* Gbagbo campaign stokes nationalist fire
* President remains a master at charging angry crowds
By Tim Cocks
ABIDJAN, Nov 28 (Reuters) - The face of Ivory Coast’s President Laurent Gbagbo beams down from posters everywhere, but the one that best sums up his nationalist campaign is the one that says: “Laurent Gbagbo, 100 percent for the Ivory Coast.”
The implied slur against his rival for the presidency Alassane Ouattara — that one of his parents is from Burkina Faso — is not lost on Gbagbo’s hardline militant fanbase.
Gbagbo owes his popularity in large part to his skill at projecting himself as an arch nationalist defending Ivory Coast from sinister “foreigners”, whether they be Ouattara, former colonial master France or economic migrants from Ivory Coast’s poorer, drier neighbours like Burkina Faso or Mali.
“There are two kinds of candidates,” he has told several rallies. “One for Ivory Coast, and one for the foreigners.”
After presiding over a decade which saw conflict, economic stagnation, crumbling infrastructure and deepening poverty, it is a sign of the ex-history professor’s knack for political survival that he has persuaded so many Ivorians to embrace his fiery nationalism and overlook their more pragmatic concerns.
Rebels who tried to oust him in 2002/03, before he drew them into government in a 2007 power-sharing deal, drew much support from northerners who felt Gbagbo’s xenophobic policies treated them as foreign because of their ties to neighbouring nations.
In his speeches, Gbagbo shows his skill at connecting with the poor and unemployed, eschewing the polished French he learnt at France’s Sorbonne for creolised Ivorian street slang.
Gbagbo, 65, faces Ouattara on Nov. 28 in a decisive second round poll that looks increasingly likely to turn violent.
The stakes are high, with a smooth election seen allowing much-needed new investment in the declining cocoa sector of the world’s top grower, and possibly helping Ivory Coast win back its place as a regional commercial and industrial centre.
Despite his self-confidence and charm on stage, many suspect a five-year delay in holding this poll was partly caused by his private doubts about his chances as a candidate from the minority Bete tribe whose popularity, especially in Ouattara’s heartland in the north, is patchy.
Much will depend on how the Baoule tribe of third placed candidate Henri Konan Bedie vote in the final round.
Gbagbo rose to prominence as a Marxist firebrand lecturer who challenged the autocratic rule of Felix Houphouet-Boigny, Ivory Coast’s first post-independence president. That got him imprisoned in a military camp for two years in 1971.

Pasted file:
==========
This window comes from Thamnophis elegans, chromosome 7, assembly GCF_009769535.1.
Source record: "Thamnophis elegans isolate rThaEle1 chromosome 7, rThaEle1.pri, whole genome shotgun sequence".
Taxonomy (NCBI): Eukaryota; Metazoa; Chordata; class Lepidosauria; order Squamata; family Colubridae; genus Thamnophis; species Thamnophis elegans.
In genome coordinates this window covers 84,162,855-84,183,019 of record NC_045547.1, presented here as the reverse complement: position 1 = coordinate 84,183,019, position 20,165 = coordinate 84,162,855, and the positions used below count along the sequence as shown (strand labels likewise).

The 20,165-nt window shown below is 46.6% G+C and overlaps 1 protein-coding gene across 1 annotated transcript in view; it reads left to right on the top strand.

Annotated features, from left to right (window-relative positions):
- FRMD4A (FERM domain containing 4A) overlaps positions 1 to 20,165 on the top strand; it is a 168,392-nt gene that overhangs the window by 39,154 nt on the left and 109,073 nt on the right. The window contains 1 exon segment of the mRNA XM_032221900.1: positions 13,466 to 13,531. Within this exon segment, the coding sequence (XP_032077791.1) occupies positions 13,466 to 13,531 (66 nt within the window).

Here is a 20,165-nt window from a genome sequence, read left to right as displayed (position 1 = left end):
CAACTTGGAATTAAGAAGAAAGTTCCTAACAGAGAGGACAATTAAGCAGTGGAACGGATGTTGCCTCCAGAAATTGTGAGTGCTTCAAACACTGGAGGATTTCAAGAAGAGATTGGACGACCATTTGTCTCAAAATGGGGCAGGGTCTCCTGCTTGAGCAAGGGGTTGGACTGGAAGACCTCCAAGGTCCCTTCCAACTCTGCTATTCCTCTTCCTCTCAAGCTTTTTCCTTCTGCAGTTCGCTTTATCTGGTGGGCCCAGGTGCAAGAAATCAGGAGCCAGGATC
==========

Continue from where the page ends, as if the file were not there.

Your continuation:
He took political asylum in France during the 1980s but came back and led street protests that forced the old ruler to allow multi-party democracy in 1990 with an election that Gbagbo lost to him.
Ten years later, thousands of Gbagbo supporters came out on the streets to help oust military coup leader General Robert Guei, accused of trying to rig a 2000 election. In the messy aftermath, Gbagbo took the presidency.
His decade in power has been dominated first by the civil war and then a rocky peace and slow-burn political crisis of a country split into government-held south and a rebel-held north.
Always fraught, Gbagbo’s ties with France hit a new low in 2004 when nine French peacekeepers were killed in a government strike against rebels. France blamed his military and retaliated by destroying his airforce.
What happened next revealed a key source of Gbagbo’s power — the streets. Within days, tens of thousands of his “Young Patriots” — mostly angry, unemployed youths — attacked French families and businesses, driving out 8,000 expatriates.
In his campaign so far, Gbagbo has outlined few policies beyond a plan to nearly double Ivorian cocoa output within five years — a promise which has failed to excite international markets in London and New York.
Instead, Gbagbo has once again been winning over voters with nationalist talk of freeing Ivory Coast from the shackles of France, whom he accuses of backing the opposition and the northern rebels who tried to oust him in 2002.
The rhetoric taps into resentment against the French for their colonial past and xenophobic fears the country is being overrun by migrant farmers from Burkina Faso and Mali. (Editing by David Lewis and Janet Lawrence)